To the Editor: There have been calls in these pages for more transparency about Jackson Park plans, and for more transparency about transparency. Let me be transparent. Since I moved to Hyde Park in 2002, I have come to love Jackson Park for its animals, from dragonflies to birds to coyotes. Before I moved here….
Your Oct. 17 piece on Yoko Ono’s sculpture in Jackson Park mentioned a $29 million investment in the park, including a new music pavilion. This pavilion is the subject of hot debate in the community.
At a May 31 meeting convened by Ald. Leslie Hairston, with Chicago Parks Supt. Mike Kelly and Wilmette resident Bob Karr, who heads Project 120, in attendance, four people spoke in favor of the pavilion while 38 spoke against it….
To the Editor:
At a Museum of Contemporary Art concert a month ago, Tatsu Aoki advised attendees that he and his ensemble would be playing at the opening of Yoko Ono’s art installation in Jackson Park. He said it would be a gala affair, and advised potential attendees to arrive early because “thousands might be there.”
As a Hyde Park resident and neighbor of Jackson Park, I was anticipating this event. It was held on Oct. 17…”thousands” were not there. In fact, the community, as far as I know, was not alerted nor invited to the event…..
To the Editor:
We write concerning your Oct. 19 coverage of the dedication of Yoko Ono’s Sky Landing sculpture on Wooded Island. It was a lavish event indeed, but your coverage neglected to note that it was by invitation only, that interested community members were turned away….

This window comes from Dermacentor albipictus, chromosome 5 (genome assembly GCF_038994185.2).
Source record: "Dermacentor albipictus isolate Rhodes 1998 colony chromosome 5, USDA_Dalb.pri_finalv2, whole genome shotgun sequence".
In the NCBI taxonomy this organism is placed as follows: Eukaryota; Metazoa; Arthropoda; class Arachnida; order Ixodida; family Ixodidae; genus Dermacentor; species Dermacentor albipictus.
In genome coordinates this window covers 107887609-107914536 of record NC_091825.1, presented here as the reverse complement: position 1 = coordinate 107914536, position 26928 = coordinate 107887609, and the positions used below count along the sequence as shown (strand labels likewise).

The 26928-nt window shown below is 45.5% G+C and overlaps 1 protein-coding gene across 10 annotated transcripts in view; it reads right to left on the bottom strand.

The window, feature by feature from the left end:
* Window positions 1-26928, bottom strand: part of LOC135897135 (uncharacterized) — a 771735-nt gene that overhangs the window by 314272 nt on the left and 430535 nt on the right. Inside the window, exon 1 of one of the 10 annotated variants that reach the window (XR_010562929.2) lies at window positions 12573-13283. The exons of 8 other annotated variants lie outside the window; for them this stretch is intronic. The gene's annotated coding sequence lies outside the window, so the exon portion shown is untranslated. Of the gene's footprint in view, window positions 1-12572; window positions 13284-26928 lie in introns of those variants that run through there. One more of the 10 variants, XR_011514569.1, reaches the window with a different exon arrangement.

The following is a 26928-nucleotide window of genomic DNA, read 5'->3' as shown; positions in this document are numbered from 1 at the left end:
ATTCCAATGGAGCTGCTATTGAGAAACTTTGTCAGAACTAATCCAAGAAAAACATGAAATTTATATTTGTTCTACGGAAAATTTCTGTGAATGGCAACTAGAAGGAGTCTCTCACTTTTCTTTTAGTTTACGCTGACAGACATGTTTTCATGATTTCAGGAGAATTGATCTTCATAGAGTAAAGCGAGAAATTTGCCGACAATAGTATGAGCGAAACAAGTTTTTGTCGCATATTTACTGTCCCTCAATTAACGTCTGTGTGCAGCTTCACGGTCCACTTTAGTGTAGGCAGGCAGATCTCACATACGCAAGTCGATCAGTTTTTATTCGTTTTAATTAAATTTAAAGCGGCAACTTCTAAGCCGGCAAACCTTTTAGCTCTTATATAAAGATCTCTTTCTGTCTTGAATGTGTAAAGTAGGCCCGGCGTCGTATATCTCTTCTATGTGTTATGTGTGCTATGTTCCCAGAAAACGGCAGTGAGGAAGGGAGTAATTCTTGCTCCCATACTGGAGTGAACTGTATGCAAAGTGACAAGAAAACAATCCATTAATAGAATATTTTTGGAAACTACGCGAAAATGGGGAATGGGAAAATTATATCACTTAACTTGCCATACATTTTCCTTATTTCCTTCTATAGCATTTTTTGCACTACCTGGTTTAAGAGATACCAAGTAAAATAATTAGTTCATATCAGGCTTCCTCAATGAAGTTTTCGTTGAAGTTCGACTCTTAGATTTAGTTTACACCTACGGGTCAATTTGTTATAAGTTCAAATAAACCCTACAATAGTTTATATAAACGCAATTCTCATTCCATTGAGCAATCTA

To the Editor:
With the siting of the Obama Library in Jackson Park, and expansive talk of a “Museum Campus South”, it is even more important that plans for the rest of Jackson Park get more scrutiny. As the surrounding neighborhood develops and land is sought to relocate the displaced track and athletic fields, there will be increasing pressure to build inside the rest of the park. Some may see the music pavilion on Northerly Island as a model for the development of other parts of Jackson Park.
But the use of one corner of the park for an important new library and museum does not justify sacrificing the remainder of the park. Any additional development in Jackson Park should not be judged simply by how many tourists can be drawn to the South Side. If that were the measure of success, why not also build a casino and a roller coaster?